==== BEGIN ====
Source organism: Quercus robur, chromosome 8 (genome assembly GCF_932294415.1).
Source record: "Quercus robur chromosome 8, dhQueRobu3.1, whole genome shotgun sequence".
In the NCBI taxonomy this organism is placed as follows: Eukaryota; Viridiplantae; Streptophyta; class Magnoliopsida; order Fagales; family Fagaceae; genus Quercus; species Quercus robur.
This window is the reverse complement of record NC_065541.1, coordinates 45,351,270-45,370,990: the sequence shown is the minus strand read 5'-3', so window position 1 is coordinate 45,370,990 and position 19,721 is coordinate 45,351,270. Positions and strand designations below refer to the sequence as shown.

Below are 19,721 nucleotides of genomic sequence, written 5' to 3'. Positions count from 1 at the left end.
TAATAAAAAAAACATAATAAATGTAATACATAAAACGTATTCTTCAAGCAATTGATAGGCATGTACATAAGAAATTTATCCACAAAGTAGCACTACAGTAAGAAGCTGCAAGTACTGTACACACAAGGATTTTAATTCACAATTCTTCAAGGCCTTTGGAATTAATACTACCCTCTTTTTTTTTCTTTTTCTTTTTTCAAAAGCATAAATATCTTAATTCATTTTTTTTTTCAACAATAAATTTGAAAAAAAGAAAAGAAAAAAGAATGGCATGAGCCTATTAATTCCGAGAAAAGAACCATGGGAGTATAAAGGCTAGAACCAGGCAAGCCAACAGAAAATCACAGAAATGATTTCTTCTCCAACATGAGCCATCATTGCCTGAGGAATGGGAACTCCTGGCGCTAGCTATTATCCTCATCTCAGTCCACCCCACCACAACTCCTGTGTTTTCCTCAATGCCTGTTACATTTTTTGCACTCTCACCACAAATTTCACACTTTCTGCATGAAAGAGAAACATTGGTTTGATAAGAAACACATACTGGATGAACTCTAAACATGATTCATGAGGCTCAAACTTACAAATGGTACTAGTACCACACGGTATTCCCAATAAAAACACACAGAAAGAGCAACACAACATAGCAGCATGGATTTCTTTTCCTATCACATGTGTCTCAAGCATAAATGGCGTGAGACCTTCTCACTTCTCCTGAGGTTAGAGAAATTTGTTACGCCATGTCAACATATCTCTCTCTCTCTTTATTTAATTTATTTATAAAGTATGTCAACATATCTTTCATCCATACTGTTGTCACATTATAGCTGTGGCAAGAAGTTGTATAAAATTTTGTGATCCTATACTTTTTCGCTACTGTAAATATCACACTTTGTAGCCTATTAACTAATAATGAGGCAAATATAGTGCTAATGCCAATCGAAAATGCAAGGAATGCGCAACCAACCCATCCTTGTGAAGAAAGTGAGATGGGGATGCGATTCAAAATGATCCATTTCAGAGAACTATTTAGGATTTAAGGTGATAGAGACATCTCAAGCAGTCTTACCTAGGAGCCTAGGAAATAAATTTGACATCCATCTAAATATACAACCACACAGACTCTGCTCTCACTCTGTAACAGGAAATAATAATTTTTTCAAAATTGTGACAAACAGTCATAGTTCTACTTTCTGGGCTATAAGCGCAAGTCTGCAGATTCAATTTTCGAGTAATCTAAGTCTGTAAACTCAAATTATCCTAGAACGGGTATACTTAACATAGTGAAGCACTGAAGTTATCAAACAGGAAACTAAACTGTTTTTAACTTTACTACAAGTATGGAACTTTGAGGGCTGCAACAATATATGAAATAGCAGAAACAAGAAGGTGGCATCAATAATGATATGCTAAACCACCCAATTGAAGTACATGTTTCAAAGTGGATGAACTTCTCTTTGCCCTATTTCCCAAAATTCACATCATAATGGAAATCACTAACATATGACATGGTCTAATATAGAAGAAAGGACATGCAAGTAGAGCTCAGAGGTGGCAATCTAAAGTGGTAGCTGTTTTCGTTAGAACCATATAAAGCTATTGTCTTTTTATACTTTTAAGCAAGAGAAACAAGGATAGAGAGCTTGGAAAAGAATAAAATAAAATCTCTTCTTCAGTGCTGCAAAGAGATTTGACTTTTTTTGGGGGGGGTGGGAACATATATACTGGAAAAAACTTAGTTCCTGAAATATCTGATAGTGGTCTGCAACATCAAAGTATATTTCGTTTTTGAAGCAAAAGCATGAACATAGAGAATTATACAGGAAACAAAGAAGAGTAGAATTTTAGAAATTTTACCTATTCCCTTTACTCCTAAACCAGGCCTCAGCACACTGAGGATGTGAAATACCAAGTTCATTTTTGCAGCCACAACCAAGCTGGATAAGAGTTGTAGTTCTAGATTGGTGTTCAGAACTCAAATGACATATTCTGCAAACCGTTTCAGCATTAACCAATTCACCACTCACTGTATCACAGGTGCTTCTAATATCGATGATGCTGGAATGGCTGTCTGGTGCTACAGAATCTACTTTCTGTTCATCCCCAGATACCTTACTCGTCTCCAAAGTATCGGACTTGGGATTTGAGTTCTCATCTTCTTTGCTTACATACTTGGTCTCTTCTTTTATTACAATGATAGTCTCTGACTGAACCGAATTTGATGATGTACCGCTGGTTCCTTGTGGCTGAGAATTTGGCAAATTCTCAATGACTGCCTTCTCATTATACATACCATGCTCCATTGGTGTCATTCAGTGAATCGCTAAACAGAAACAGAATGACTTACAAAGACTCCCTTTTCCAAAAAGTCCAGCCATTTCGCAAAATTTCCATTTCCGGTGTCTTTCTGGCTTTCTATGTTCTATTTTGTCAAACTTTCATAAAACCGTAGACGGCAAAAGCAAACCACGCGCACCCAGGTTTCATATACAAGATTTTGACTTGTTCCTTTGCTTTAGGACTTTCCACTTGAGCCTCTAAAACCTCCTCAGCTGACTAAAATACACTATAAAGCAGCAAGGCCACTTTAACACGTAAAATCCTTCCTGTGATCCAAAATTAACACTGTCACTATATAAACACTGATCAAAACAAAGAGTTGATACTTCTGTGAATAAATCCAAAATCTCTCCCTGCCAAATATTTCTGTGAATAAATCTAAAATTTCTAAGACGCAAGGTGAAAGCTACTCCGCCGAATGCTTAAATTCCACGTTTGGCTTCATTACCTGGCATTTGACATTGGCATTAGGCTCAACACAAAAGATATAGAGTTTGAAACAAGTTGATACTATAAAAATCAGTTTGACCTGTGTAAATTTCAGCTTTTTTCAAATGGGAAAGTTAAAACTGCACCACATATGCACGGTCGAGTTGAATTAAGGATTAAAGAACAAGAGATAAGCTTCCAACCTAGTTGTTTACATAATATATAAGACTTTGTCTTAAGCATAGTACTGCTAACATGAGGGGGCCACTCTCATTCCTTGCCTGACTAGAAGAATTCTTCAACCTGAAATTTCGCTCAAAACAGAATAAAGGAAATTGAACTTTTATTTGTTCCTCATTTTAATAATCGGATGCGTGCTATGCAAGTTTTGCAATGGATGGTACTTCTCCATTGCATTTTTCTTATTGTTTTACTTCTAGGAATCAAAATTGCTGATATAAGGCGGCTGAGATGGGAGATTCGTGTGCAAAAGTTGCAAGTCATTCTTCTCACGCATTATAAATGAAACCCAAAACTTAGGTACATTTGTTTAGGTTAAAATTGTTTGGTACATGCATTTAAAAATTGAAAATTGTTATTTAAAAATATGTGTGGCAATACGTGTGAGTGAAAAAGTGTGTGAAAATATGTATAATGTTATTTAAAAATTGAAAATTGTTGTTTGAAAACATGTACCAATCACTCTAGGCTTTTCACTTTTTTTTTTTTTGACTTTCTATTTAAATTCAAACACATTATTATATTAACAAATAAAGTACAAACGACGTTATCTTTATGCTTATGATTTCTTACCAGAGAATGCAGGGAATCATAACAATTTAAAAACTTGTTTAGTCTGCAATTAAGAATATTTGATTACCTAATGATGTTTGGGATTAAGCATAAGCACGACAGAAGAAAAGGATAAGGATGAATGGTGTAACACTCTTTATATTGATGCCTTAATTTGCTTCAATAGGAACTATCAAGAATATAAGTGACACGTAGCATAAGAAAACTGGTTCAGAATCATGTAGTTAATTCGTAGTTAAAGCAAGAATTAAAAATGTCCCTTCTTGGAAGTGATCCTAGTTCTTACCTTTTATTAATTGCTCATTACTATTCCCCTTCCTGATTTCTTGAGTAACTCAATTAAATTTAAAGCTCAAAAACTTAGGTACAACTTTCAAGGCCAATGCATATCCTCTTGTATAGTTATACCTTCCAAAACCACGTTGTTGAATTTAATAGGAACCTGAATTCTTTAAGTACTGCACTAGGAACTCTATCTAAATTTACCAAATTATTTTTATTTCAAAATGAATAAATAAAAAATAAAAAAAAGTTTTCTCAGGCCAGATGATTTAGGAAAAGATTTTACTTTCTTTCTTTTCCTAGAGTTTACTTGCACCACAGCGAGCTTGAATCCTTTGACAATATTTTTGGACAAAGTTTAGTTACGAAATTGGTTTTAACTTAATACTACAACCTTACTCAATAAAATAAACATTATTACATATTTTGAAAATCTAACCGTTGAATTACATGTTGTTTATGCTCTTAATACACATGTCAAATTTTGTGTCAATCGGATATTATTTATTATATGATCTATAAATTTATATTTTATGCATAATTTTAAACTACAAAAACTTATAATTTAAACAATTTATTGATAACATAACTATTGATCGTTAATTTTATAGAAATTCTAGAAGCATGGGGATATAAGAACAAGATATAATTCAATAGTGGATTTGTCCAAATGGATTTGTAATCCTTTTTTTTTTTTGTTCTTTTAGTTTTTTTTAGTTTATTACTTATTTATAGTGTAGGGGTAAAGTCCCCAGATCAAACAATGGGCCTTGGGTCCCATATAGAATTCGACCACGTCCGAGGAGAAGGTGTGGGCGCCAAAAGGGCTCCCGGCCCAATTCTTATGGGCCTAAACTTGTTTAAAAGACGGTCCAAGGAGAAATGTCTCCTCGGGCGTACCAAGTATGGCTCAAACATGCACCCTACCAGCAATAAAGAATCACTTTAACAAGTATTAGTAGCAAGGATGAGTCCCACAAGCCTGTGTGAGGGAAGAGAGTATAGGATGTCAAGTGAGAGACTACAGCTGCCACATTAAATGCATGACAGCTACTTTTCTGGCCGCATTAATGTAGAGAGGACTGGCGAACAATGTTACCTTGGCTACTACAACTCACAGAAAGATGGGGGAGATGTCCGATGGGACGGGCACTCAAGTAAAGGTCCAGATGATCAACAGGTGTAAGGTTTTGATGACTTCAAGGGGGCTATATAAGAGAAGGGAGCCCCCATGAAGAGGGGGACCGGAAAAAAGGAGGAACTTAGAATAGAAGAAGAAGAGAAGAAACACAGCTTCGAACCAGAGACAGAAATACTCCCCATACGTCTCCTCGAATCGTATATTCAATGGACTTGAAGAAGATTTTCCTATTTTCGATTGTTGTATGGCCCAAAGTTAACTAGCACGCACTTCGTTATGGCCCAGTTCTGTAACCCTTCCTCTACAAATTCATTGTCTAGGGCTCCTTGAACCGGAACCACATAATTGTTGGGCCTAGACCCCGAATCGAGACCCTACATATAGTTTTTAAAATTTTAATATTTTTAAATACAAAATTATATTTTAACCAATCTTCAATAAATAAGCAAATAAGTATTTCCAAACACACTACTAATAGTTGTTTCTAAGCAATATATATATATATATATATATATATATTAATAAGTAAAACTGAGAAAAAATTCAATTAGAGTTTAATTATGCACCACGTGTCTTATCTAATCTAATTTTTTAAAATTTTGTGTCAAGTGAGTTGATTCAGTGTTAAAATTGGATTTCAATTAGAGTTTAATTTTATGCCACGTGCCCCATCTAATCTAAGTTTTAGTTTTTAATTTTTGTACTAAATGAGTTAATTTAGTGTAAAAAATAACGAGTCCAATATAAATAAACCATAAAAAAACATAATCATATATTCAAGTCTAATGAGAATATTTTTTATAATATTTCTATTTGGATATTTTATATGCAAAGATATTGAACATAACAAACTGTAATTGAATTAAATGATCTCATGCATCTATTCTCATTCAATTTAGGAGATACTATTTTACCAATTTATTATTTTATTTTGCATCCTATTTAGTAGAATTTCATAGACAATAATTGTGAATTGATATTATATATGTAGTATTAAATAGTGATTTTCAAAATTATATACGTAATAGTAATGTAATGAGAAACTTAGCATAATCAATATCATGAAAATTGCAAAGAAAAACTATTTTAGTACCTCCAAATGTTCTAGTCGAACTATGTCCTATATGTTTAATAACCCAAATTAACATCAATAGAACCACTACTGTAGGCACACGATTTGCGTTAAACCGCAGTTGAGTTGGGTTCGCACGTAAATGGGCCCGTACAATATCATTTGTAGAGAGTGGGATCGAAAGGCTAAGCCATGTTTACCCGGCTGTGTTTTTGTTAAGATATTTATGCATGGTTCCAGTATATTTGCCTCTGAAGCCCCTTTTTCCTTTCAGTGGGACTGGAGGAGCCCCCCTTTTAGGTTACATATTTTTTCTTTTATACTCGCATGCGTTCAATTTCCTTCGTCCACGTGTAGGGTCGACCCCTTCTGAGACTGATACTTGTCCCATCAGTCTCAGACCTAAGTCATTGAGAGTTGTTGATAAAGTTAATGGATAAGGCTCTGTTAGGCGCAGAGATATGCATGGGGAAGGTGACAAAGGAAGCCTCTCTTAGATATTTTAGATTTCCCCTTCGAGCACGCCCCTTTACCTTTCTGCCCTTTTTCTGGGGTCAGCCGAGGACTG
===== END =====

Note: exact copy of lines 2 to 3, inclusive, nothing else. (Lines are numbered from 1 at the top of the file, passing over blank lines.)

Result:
Source record: "Quercus robur chromosome 8, dhQueRobu3.1, whole genome shotgun sequence".
In the NCBI taxonomy this organism is placed as follows: Eukaryota; Viridiplantae; Streptophyta; class Magnoliopsida; order Fagales; family Fagaceae; genus Quercus; species Quercus robur.